I recently stumbled upon a Les Miserables inspired video parody  in support of a Barack Obama’s second term. I have obvously shared my support of President Obama in the past, but a lesser-known thing about me is that I loves me some Broadway Musicals: In the Heights, Rent, The Book of Morman and Les Miserables being some of my favorites. President Obama AND Jean Valjean together, yes sir, may I have some more. So not only did I click on over and watch it, but soon found out that I am one-degree of separation from one of the performers.

Anyhoo, here is a sample from One Term More, a video parody of One Day More from Les Miserables

One Term More!

With laws that let ’em stand their ground,
Republicans are locked & loaded.

Contraception’s now a sin,
Screwing G.M. in the clutch.
Incivility’s a virtue,
Homophobic. Out of touch.
Filibusters. Budget scrums.
Ultrasounds & speculums.
To the Dark Side they’ve succumbed.

After I watched One Term More, even though I thought the lyrics were witty, the satire right on and I generally supported the politics behind the creation of it, I was left with more than a little discomfort. It was the same kind of discomfort that I get when friends of mine in the religious community post pictures, quotes and updates that – to those with whom we find agreement – may be powerful, prophetic and or giggle-inducing, do little to build up community across the chasms of theology, ideology or politics.

Yeah, I know the smart-ass photo captions are funny and I’m a Debbie Downer.

Now before anyone accuses me of dismissing the power of satire on culture, I do not disagree. Thoughtful satire, witty snark and timely sarcasm can be powerful forces, but it seems that in today’s uber-connected and politically charged climate these tactics serve mostly to galvanizing communities already in agreement in order to be a force against the enemy and they do very little to help build bridges of reconciliation, relationships and commonality. I am willing to be pushed on this, but I simply do not believe bridges are built with snark, satire and sarcasm and I would bet that most satirist are not really interested in reconciliation with those whom they are satirizing.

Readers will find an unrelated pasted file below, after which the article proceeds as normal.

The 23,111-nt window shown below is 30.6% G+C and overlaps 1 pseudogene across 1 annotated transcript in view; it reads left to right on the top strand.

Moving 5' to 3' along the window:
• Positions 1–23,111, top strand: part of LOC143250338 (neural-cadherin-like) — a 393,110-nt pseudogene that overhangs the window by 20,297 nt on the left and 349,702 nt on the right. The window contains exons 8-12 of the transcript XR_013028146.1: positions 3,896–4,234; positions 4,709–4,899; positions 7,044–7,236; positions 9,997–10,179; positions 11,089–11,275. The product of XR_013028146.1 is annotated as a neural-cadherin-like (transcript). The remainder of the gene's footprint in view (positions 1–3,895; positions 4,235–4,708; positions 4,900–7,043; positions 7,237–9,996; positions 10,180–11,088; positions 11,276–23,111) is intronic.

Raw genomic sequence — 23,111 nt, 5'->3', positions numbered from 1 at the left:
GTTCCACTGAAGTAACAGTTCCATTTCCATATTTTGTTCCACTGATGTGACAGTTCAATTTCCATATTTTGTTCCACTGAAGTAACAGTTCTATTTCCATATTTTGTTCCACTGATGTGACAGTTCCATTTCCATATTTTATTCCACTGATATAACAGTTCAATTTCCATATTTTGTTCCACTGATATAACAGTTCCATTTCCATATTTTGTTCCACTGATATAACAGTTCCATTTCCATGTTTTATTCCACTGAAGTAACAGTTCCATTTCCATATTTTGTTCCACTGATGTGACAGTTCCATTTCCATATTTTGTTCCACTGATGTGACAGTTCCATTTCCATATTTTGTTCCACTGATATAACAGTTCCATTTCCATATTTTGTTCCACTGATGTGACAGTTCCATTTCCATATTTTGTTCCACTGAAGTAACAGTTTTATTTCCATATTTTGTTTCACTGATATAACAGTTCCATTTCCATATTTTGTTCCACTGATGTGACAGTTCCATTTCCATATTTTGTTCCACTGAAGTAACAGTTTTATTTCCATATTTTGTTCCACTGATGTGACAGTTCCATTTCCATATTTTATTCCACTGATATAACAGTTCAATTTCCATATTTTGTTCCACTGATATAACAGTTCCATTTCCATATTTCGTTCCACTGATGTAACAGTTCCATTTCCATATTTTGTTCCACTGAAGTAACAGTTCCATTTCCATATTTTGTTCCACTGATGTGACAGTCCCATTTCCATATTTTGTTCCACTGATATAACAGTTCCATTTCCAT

But it feels so good and makes me happy . . . cue Sheryl Crow.

In no way am I above this, as I too have leaned on what I think is funny in order to take a swipe at someone with whom I disagree. It can be cathartic and, truthfully, when you hit a snark-homer, it feels awesome . . . and when friends retweet, share, comment, etc affirming said awesomeness, all the better. But here is where I experience the tention: as a person of faith, a pastor, one who is committed to the building up of community, I am held to a different standard than the rest of the world. I can be all up in the political battles, but I can choose to engage with a different posture and see the landscape through a different lens. Sure, I want to “win the day” but more importantly, I want human relationships, all human relationships, not just my ideological kindred, to be built up and not further torn apart.

I am not calling on a widespread boycott of all the ironic images with witty political quips ripping the politics of the other party, but I would say that if you choose to post them while also calling for people to reach over and beyond aisles of disagreement, that second part will be harder to believe. Some of you out there have no interest in building bridges and will have a legitimate case for calling me out on the privilege that I have to urge bridge-building, but I stand firm in by belief that those of us in the church can and must model a different way of  living in conflict and disagreement with one another.

This is not a call to weakness, but to graciousness. We can speak truth to power without tearing one another down, we can challenge the beliefs of another without resorting to violent rhetoric and we can stand for human dignity without stripping human dignity from those who may not stand along side of us. Jesus did it all the time, others have done it since then and I refuse to believe that we cannot do it still.

So . . . while I do get a chuckle out of some of what you all post and the serious creativity that politics can inspire, when it comes to choosing how to engage during this political season, I’m going to try my darnedest to muzzle my smart-ass awesomeness in exchange for words of hope-filled idealism.

If you’re up for it, you’re welcome to join me.

And for your viewing and listening pleasure, here is the real One Day More, the 10th Anniversary performance.

Or if you are a Nick Jonas fan, here’s his version and the movie trailer is here.